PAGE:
Judge says N.H.’s new education tax credit violates state Constitution
New Hampshire’s new education tax law violates the state Constitution’s ban on sending public money to religious schools, but the program can continue to provide scholarships for secular schools and homeschooling, a judge ruled yesterday.
The 45-page ruling from Strafford County Superior Court Judge John Lewis was issued nearly two months after he heard three hours of arguments over the program’s constitutionality.
The case is almost certain to go to the state Supreme Court on appeal.
“This decision is a great victory for public schools and for anyone who doesn’t want tax dollars to pay for religious indoctrination and discrimination,” said the Rev. Barry Lynn, executive director of Americans United for Separation of Church and State, one of three civil liberties groups that challenged the 2012 law in court.
Ashley Pratte, executive director of the conservative group Cornerstone Action, said she was “appalled” by the ruling.
“The education tax credit was carefully established to work within New Hampshire law. In fact, it is run solely on donations from businesses,” she said. “It is not derived from taxpayer funds and is, in fact, a charitable program working to the benefit of our most vulnerable families in the Granite State.”
Gov. Maggie Hassan, a Democrat who opposes the tax credit law, called yesterday’s decision “a victory for New Hampshire public education.”
The education tax credit law was enacted last year by the then-Republican-dominated Legislature, over a veto from then-Gov. John Lynch.
Starting this year, it allows a New Hampshire business to reduce its state tax bill by donating money to a nonprofit scholarship organization. That organization then awards scholarships to help families defray home-schooling costs or pay the cost of tuition at out-of-district public schools and private schools, including religious schools.
Opponents of the program argue it diverts money to private and religious schools at the expense of public schools, and uses public funds to support the teaching of religion. Supporters of the law say it gives low-income families the opportunity to afford the best school for their children, and argue it doesn’t involve public funds because money never passes through the government’s hands.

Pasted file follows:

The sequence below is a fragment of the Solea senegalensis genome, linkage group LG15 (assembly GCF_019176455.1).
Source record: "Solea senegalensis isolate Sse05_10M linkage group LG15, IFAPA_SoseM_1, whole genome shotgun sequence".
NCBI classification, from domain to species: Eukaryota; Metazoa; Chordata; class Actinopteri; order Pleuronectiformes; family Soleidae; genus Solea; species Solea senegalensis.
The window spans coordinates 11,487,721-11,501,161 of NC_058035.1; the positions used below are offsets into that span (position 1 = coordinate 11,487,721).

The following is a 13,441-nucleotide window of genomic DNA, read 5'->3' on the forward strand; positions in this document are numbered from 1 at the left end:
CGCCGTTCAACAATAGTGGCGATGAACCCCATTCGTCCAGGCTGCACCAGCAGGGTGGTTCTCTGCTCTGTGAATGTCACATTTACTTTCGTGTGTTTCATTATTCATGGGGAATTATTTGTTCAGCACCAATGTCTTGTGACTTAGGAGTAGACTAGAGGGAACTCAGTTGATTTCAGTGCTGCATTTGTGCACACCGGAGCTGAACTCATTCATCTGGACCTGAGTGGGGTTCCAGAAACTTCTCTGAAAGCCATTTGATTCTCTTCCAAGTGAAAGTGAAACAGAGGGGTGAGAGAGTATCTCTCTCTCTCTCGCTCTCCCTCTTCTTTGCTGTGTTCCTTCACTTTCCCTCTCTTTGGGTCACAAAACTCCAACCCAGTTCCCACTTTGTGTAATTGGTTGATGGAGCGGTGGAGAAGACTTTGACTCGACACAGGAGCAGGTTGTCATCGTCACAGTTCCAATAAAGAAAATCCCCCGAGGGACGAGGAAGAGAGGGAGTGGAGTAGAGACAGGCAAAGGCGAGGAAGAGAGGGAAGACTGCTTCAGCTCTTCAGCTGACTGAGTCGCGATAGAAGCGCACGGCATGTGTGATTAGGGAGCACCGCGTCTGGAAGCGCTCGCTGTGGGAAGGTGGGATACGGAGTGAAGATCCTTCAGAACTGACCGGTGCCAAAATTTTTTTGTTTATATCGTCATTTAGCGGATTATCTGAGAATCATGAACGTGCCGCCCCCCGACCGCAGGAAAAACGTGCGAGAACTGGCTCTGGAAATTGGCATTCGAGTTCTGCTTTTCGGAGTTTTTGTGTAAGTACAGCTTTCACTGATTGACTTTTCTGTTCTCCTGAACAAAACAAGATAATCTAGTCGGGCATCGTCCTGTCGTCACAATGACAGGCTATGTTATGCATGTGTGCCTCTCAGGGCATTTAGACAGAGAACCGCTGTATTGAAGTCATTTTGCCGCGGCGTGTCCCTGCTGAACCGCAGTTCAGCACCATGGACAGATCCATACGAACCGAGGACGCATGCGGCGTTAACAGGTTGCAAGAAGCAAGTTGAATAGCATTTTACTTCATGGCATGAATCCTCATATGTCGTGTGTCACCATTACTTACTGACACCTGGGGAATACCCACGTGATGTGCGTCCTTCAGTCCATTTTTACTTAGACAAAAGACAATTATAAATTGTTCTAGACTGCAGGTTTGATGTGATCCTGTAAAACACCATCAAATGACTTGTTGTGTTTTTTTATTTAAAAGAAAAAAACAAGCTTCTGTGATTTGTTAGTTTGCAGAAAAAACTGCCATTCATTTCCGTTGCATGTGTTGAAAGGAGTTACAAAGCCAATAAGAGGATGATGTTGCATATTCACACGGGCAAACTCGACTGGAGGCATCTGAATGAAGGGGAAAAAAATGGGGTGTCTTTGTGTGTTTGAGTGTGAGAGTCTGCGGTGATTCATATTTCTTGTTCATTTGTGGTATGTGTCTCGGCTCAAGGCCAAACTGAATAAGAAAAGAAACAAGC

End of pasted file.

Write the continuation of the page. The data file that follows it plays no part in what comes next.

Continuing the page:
Legislation to repeal the program passed the Democratic-led House this year but was blocked by the Republican-led Senate. That left the court challenge – a lawsuit filed in January on behalf of eight residents, led by former Executive Council candidate Bill Duncan – as opponents’ best hope for overturning the law.
Lewis yesterday ruled the law violates Article 83 of the New Hampshire Constitution, which states that “no money raised by taxation shall ever be granted or applied for the use of the schools of institutions of any religious sect or denomination.”
Lewis found the program uses public funds, even if funding doesn’t come directly from the government. Money that would have flowed to the government, he said, is instead diverted for a specific purpose.
“A taxpayer’s interest is . . . not dependent on the number of hands the money passes through. A taxpayer’s concern arises when a large portion of the donated funds are, as here, realized very much through a tax credit,” Lewis wrote.
Thus, Lewis wrote, “the program has been shown to have ‘money raised by taxation’ inevitably go toward educational expenses at nonpublic ‘religious’ schools without restriction regarding how the money may be used,” and so violates the Constitution.
But Lewis didn’t strike down the entire law. He said it can continue to provide scholarships for secular private schools, out-of-district public schools and homeschooling.
“The program was enacted to promote parental choice, expand educational opportunities for New Hampshire students and improve the quality of education in New Hampshire,” Lewis wrote. “If the court disallows scholarship funds to be used at ‘religious’ schools, but otherwise allows the program to go forward, the program’s goals will be hampered, but not entirely stymied.”
That was disappointing news for Kate Baker, executive director of the Network for Educational Opportunity, the state’s first scholarship organization.
“Today’s ruling is regrettable since it imposes a limitation on the options available to parents,” she wrote in an email. “We believe all options should be available to parents seeking to be the ultimate decision-makers on what arrangements suit their children’s precise learning needs.”
(Ben Leubsdorf can be reached at 369-3307 or
firstname.lastname@example.org or on Twitter @BenLeubsdorf.)